Educational Journey with EPHAT MUDENDA
HAVE you ever been in a situation where people you consider as friends or colleagues make you feel out of place because of their attitude towards you?
Some people like nudging and whispering to each other as they mock another person for whatever reasons best known to themselves.
One can conclude that such characters are just uncivilised, while others may be forced to describe this kind of uncouth behaviour using various adjectives, including foolish, stupid and the like. And sometimes this tendency is displayed by educated individuals, whether in workplaces, at church, at school or any other place where people meet.
Yet ‘natural justice’ demands that every human being should be treated as such – a human being in the human family.
For a person to feel that he or she is truly a part of this family, there are desirable skills which need to be acquired and nurtured from an early stage in life. One should be able to effectively communicate and interact with other people, both verbally and non-verbally, through gestures, body language and one’s personal appearance. These are called social skills.
The word skill simply means ‘the ability to do something well’. In this case, it is the ability for one to communicate messages, thoughts, and feelings with others.
So, from a tender age, children need to be taught ways of dealing with others; ways that create healthy and positive interactions. Teachers and parents ought to know that social skills and character development are more difficult to attain and harder to change when a person gets older. These skills should be learned, practised and taught from childhood. As they grow, children will be able to communicate not only clearly, but also calmly and respectfully.
They will use social skills for personal and professional communication later in life. Since these skills involve effective communication, it is better to help them learn how to express opinions or desires strongly and with confidence.
Besides, positive behavioural patterns and attitudes will help them learn how to show consideration for the feelings and interests of other people around them. Children will learn how to take responsibility for their actions, to control themselves, as well as to assert themselves in various situations.
It is through experiences with their fellow children, examples and instructions from parents, teachers and other adults, that they can effectively acquire social skills, which are an important tool for creating and developing healthy relationships. As building blocks for desired friendships, social skills lessen the chance for negative interactions.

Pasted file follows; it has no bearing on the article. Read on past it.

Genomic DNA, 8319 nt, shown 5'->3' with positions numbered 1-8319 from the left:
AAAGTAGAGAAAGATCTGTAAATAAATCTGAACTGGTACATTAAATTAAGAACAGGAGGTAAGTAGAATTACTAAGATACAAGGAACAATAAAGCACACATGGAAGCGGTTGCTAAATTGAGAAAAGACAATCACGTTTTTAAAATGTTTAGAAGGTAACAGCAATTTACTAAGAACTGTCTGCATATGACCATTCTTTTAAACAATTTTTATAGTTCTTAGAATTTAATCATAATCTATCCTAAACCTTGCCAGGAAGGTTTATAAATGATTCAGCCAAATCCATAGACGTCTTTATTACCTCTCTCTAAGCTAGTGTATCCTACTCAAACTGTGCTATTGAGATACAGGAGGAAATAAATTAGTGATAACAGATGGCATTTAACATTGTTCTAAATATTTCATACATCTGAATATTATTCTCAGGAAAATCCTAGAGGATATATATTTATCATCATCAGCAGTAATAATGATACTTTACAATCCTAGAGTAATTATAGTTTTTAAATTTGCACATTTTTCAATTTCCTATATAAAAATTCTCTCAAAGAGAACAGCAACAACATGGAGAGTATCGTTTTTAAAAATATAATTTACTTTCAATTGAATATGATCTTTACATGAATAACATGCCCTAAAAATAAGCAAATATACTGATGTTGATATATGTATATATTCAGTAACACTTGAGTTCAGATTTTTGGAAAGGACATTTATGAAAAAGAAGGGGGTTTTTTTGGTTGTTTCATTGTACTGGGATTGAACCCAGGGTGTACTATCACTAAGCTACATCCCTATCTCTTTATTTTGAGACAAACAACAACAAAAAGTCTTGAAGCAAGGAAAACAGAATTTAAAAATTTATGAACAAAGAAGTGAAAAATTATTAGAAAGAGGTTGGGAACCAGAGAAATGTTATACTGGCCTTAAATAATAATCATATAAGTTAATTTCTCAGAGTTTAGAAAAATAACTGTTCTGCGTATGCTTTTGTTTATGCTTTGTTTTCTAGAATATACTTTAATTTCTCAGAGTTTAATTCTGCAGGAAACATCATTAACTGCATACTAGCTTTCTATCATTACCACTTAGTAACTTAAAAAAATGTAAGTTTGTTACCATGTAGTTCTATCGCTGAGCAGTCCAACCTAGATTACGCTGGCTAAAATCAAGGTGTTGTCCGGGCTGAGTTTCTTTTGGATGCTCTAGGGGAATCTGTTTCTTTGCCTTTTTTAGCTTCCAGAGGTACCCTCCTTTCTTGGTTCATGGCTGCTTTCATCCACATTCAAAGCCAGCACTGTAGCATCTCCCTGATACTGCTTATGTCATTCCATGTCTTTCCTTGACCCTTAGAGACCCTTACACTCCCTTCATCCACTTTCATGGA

One of the strategies for teaching children about healthy living is to simply provide opportunities for social interaction. They must learn how to interact with others through experience. Think about a birthday party and the like, to which other children can be invited. This can be either at home or special places where children’s parties and other activities take place.
Teaching young ones how to find words to express how they feel – instead of resorting to aggression or frustration – is very important. For instance, when a child lashes out, mum or dad can just calm her or him down and ask the little one to share what he/ she thinks. This is to make sure that the child learns how to appropriately express what he/ she feels instead of becoming aggressive.
Encouraging children to request for certain things also helps in developing social skills. Teachers and parents should always find time to talk with the young ones about their requests. Discussion is promoted in this way and, therefore, it teaches children how to engage in profitable communication with others. For instance, instead of a father only telling his son, ‘No, you’re not going to that party’, or ‘I won’t allow you to do this!’ he will do well to sit with the child and calmly explain the reasons for taking such a decision.
Having well developed social skills has several advantages. They promote strong interpersonal relationships which, in turn, not only help one become charismatic, but to easily make new friends, among others. In addition, well developed social skills offer one a better outlook on life, as they increase an individual’s happiness and satisfaction.
They also promote better communication and greater efficiency. Being able to clearly express ideas is an important skill that one can develop in life. The ability to work well in a team further increases efficiency. Understanding people and knowing how to relate with them opens many personal and career-related paths.
The moment you see a colleague nudging the person close to them, evidently despising others, mocking them and looking down on their friends, just know that their orientation in school and at home was extremely poor.
Now is the time to impart valuable, development-oriented social skills to our children, both at home and school, to prepare them for a bright future – they are tomorrow’s leaders.